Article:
Latvia’s Prime Minister says the European Union should hand over diplomatic efforts to European countries “without colonial pasts”.
Krišjānis Kariņš says the EU needs a fresh approach with developing countries, and can use its diverse Member States to do it, especially those in Eastern Europe. This is important as the EU struggles for influence against Russia and China.
Kariņš suggests that nations without a history of colonial dominance could improve EU relations with countries across Africa, Asia and South America.
While Kariņš is soon to resign due to the internal disputes in his own government, many are speculating that he may now make a bid for an EU post. A slew of new positions will open up next year.
During a candid interview in Latvia’s capital Riga, Kariņš said countries that had been colonised by Europe “may not necessarily care for the advice” of those countries that had colonised them.
“Certainly in Latvia, we can understand this”, he added.
He said such a fresh perspective is particularly relevant as Europe seeks to foster stronger ties with regions that many observers say are drifting towards closer ties with China and Russia.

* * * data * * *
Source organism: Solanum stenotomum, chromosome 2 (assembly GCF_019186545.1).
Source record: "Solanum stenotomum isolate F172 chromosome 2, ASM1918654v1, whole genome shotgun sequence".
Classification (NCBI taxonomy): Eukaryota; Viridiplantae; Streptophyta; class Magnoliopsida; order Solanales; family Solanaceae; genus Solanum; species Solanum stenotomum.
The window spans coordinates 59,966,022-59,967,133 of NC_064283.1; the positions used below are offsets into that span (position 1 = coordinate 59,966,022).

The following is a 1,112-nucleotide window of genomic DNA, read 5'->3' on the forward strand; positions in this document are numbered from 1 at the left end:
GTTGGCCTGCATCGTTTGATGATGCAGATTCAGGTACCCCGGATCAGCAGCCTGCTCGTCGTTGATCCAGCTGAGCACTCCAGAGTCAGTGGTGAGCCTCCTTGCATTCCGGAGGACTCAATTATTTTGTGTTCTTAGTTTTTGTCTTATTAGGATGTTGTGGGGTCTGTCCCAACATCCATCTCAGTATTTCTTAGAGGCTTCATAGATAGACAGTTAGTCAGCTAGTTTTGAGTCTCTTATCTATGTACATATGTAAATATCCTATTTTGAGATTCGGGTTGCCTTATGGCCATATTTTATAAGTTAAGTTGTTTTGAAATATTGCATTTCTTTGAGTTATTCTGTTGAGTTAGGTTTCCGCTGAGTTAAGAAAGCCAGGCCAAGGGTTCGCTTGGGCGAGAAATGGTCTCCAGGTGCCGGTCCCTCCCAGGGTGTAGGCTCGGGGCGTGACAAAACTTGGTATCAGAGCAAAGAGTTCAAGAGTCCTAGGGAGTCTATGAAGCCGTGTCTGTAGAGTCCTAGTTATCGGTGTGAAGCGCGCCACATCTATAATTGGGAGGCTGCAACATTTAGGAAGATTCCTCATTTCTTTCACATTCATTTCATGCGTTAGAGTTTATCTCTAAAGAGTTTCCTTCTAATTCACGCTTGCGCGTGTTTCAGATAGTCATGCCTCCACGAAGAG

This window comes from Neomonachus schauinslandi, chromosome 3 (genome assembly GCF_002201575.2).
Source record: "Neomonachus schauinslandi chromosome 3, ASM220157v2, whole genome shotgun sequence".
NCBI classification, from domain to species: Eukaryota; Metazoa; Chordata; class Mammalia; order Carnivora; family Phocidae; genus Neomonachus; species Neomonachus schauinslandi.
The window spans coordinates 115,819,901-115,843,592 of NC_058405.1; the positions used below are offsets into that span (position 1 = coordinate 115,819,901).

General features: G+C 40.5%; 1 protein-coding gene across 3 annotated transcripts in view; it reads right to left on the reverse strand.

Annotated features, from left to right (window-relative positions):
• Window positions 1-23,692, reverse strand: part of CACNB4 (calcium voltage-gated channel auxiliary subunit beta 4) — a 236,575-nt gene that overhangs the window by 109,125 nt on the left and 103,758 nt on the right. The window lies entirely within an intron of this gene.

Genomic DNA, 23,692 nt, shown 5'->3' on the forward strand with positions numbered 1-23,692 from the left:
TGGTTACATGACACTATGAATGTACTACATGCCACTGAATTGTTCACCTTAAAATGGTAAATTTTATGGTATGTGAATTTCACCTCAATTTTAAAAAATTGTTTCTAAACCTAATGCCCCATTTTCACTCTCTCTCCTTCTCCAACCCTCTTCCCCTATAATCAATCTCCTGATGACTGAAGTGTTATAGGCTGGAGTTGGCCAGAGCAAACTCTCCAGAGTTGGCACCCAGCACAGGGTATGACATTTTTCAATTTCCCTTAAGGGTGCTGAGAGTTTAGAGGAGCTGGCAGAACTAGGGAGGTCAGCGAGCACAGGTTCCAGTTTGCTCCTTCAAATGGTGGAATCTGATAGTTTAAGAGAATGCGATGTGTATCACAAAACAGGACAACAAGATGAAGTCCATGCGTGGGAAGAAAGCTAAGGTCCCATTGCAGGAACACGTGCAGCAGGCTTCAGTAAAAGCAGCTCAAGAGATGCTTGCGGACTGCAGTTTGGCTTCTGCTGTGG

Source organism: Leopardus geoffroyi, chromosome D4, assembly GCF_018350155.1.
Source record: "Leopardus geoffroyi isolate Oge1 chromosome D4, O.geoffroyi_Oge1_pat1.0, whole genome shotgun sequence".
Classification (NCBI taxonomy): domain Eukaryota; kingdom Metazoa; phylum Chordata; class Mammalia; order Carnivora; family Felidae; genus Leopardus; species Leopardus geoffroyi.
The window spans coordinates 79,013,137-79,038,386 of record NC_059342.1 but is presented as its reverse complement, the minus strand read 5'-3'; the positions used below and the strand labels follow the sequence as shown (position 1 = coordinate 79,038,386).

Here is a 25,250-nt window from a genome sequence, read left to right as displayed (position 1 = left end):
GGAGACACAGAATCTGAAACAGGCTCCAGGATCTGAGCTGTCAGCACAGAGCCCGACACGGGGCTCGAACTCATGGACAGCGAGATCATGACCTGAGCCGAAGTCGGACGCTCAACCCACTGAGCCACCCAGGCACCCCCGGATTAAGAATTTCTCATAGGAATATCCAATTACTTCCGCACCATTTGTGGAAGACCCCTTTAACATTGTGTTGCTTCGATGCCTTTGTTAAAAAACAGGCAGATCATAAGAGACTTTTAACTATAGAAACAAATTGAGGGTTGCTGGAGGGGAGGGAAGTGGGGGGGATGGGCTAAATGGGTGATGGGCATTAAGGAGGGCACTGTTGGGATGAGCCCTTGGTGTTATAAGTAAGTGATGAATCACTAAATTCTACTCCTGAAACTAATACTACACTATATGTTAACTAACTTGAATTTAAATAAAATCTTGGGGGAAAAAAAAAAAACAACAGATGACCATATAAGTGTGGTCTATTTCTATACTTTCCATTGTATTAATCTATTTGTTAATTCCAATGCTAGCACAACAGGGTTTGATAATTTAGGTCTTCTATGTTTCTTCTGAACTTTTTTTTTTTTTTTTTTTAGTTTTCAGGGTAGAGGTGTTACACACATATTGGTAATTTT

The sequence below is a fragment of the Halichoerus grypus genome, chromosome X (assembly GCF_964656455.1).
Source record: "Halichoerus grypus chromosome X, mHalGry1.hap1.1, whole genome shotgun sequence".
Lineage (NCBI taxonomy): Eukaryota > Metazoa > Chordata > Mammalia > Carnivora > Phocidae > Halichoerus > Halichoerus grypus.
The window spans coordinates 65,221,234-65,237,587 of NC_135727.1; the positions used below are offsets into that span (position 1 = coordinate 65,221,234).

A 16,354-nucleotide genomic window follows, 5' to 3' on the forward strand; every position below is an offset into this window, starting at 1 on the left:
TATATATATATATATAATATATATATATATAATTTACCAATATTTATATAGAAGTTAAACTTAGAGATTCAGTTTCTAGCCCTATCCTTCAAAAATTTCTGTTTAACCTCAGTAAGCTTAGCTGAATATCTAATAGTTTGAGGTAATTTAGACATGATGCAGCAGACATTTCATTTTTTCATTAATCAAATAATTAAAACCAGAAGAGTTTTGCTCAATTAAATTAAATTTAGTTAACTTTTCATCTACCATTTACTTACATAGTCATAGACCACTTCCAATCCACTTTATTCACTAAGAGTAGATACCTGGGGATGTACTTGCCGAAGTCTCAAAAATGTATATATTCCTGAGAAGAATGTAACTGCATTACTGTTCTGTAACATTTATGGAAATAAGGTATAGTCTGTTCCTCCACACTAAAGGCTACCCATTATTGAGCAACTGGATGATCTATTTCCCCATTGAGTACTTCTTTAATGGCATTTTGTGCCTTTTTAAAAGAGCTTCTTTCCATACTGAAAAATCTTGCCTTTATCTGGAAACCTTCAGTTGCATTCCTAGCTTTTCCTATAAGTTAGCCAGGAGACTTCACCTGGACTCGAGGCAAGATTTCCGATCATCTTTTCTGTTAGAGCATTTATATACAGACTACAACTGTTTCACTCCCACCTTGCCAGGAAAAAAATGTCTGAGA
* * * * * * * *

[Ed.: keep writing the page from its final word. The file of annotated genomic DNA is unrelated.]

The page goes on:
Kariņš drew parallels between former French colonies and Latvia’s relationship with Russia. “I suppose to … an old French colony, those people listening to what the French President has to say may seem similar to a Latvian listening to what Putin has to say.”
Kariņš further urged Europe to harness the expertise of Member States with distinct historical backgrounds.
“I see lots of room where Europe should expand its wings,” he said.
Economic strength and security cooperation have historically formed the foundation of Europe’s diplomatic influence in emerging markets.
Smaller countries such as the Baltic States might struggle to match such influence, raising questions about the practicality of Kariņš’s vision.
But as Eastern EU nations become more developed, many commentators have also spoken about the bloc’s centre of gravity shifting East.
Kariņš is no stranger to the intricate dynamics of international politics, having spent a decade in the European Parliament before assuming the role of Latvia’s Prime Minister in 2019. His background, many say, makes him a potential contender for top EU positions.
As Europe prepares for crucial elections in 2024, followed by appointments to the European Commission, European Council, and other vital positions, Kariņš might emerge as a significant player.
When asked about his intentions, he was non-committal, stating: “I certainly have a little bit of experience under my belt, and I cannot rule out anything, I’m certainly interested in continuing politics.”